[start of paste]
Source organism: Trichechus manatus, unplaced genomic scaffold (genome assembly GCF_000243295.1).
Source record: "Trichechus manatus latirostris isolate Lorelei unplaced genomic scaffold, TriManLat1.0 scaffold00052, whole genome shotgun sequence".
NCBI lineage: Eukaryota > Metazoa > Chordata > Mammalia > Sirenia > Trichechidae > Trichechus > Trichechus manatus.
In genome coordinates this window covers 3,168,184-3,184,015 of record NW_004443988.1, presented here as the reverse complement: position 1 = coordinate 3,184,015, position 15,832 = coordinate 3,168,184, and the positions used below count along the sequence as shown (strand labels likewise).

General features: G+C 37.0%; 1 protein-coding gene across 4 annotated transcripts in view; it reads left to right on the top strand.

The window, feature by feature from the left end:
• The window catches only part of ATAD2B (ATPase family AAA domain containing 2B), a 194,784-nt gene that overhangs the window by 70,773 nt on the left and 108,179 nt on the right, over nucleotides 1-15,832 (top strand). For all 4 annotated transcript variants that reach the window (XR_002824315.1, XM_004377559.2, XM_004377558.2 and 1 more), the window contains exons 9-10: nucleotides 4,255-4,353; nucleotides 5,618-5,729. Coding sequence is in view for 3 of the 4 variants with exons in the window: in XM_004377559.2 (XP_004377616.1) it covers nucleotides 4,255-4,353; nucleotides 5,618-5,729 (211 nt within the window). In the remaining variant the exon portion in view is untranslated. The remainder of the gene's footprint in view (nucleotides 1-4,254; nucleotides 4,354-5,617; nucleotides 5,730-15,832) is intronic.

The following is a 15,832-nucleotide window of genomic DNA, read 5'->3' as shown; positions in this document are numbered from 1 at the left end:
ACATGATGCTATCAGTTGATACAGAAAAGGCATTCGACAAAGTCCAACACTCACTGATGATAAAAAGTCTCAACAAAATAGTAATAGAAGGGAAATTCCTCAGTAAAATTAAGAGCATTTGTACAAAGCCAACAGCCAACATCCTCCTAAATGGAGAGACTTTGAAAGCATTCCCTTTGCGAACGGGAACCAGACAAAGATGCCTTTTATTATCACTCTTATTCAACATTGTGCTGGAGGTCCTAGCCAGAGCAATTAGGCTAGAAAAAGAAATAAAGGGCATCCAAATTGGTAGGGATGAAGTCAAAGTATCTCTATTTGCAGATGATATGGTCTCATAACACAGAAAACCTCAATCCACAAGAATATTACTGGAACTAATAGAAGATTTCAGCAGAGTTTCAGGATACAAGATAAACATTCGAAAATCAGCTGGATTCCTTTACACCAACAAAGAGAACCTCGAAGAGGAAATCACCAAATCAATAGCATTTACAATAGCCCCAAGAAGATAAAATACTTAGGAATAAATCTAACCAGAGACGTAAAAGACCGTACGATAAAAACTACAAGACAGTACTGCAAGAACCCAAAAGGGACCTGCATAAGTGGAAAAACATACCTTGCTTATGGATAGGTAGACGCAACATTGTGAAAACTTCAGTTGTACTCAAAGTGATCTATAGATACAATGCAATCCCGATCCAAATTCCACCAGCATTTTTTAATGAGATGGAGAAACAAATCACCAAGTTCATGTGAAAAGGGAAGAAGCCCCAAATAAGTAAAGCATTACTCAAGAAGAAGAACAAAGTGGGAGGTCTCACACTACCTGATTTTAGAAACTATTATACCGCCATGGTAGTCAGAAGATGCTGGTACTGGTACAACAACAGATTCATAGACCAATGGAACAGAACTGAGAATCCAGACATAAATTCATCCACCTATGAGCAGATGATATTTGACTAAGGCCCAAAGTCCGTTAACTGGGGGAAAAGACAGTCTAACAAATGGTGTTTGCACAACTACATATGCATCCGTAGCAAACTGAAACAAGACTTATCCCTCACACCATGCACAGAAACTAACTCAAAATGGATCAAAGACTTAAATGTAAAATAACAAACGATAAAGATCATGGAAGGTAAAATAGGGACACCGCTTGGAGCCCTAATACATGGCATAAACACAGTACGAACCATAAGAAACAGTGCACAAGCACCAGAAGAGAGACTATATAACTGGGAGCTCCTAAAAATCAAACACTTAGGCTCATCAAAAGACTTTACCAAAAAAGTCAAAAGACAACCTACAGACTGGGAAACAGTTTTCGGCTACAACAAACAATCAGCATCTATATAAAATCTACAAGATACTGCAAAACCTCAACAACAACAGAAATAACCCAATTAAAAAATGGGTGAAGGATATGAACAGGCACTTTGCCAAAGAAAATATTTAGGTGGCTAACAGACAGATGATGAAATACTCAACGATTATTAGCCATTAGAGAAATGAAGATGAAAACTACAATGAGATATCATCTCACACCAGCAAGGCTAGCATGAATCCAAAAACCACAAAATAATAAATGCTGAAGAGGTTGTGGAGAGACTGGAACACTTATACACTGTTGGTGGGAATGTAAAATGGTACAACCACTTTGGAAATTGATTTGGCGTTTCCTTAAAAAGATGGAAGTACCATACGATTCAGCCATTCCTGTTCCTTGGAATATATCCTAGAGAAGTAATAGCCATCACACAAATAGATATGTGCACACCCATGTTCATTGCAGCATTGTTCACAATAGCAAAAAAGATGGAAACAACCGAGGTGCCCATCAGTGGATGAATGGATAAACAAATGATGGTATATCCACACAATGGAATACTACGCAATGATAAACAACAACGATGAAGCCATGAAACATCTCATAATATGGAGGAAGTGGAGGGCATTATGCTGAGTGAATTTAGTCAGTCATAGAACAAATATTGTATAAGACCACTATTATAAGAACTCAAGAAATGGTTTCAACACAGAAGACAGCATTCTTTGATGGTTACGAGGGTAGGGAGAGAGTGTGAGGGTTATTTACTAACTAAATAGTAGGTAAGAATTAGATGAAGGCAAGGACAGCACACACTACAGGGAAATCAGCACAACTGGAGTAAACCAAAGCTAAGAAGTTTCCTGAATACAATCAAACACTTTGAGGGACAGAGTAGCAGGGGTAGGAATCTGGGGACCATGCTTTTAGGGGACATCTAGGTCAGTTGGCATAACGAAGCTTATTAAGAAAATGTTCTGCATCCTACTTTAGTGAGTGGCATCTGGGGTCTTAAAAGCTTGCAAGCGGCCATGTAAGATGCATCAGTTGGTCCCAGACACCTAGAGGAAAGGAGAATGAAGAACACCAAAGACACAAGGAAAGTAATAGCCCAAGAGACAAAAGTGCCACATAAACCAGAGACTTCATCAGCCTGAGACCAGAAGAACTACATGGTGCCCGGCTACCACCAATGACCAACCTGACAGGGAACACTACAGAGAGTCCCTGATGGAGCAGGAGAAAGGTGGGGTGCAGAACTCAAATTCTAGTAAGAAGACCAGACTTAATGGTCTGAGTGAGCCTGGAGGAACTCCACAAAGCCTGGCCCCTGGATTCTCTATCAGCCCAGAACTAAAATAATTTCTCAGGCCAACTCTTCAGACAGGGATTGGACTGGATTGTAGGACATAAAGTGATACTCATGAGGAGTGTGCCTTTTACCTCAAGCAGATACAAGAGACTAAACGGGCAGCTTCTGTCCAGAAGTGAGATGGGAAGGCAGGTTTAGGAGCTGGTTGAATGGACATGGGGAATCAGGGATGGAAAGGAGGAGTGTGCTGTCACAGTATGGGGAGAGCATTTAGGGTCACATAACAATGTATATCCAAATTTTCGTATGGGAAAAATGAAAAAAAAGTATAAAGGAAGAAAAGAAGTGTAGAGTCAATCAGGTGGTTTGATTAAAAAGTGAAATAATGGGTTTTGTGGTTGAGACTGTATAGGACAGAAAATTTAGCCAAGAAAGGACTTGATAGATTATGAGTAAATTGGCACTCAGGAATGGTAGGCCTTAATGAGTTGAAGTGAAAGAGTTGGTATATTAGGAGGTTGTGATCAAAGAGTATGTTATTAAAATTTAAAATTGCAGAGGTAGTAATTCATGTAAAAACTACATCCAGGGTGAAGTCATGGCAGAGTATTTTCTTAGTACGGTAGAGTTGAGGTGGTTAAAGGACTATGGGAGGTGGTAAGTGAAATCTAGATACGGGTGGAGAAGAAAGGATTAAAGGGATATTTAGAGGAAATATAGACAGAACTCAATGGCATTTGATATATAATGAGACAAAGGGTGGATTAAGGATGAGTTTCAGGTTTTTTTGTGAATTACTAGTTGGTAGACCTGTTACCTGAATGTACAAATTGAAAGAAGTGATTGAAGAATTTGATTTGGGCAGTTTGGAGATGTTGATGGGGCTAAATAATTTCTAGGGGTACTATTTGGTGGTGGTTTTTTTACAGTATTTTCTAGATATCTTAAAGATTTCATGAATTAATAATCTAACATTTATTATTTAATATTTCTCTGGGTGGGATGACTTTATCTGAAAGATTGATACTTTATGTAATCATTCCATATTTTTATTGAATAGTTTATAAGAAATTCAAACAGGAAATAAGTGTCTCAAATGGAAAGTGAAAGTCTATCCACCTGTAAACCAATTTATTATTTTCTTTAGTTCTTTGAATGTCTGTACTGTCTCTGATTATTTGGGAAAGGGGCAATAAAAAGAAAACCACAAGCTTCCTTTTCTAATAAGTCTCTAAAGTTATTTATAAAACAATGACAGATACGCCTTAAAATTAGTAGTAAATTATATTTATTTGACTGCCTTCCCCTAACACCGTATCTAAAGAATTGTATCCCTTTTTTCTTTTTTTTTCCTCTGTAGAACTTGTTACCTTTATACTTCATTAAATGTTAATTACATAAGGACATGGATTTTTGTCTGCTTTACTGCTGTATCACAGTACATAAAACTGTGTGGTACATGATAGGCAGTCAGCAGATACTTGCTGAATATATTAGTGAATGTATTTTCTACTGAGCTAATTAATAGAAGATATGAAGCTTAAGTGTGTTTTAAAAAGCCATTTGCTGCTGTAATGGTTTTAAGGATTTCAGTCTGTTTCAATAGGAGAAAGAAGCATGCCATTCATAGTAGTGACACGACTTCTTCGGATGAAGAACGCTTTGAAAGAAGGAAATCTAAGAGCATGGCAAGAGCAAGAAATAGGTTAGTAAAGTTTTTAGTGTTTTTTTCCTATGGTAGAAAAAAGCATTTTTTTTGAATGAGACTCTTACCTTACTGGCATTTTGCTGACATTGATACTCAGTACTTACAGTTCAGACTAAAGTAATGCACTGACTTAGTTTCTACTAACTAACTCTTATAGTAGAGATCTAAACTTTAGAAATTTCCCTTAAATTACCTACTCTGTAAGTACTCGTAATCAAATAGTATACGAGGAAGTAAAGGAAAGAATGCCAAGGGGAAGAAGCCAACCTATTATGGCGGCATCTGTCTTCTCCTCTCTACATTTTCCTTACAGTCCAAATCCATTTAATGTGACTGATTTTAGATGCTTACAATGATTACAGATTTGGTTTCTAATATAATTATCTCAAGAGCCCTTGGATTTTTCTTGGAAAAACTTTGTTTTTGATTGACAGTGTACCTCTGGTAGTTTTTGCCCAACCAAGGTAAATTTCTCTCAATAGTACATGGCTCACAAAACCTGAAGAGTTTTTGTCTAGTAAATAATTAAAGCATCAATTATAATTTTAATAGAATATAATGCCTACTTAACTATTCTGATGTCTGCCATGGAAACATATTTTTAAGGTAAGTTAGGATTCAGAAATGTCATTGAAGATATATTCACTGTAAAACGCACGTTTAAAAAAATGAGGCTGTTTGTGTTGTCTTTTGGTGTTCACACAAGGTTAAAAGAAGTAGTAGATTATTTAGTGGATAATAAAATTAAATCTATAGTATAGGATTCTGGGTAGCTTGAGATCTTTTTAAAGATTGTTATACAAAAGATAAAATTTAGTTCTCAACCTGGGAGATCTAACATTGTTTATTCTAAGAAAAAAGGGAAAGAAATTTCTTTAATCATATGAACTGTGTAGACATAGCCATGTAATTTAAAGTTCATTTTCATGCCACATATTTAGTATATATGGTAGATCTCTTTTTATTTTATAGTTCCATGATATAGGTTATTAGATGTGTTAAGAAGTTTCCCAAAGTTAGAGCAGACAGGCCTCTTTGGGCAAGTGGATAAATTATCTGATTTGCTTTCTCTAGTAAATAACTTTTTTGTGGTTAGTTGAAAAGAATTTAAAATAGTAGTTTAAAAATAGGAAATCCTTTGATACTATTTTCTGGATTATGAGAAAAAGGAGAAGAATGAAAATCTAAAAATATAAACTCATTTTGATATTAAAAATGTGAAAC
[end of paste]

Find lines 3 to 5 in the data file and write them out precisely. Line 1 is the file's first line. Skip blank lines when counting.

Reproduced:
NCBI lineage: Eukaryota > Metazoa > Chordata > Mammalia > Sirenia > Trichechidae > Trichechus > Trichechus manatus.
In genome coordinates this window covers 3,168,184-3,184,015 of record NW_004443988.1, presented here as the reverse complement: position 1 = coordinate 3,184,015, position 15,832 = coordinate 3,168,184, and the positions used below count along the sequence as shown (strand labels likewise).

General features: G+C 37.0%; 1 protein-coding gene across 4 annotated transcripts in view; it reads left to right on the top strand.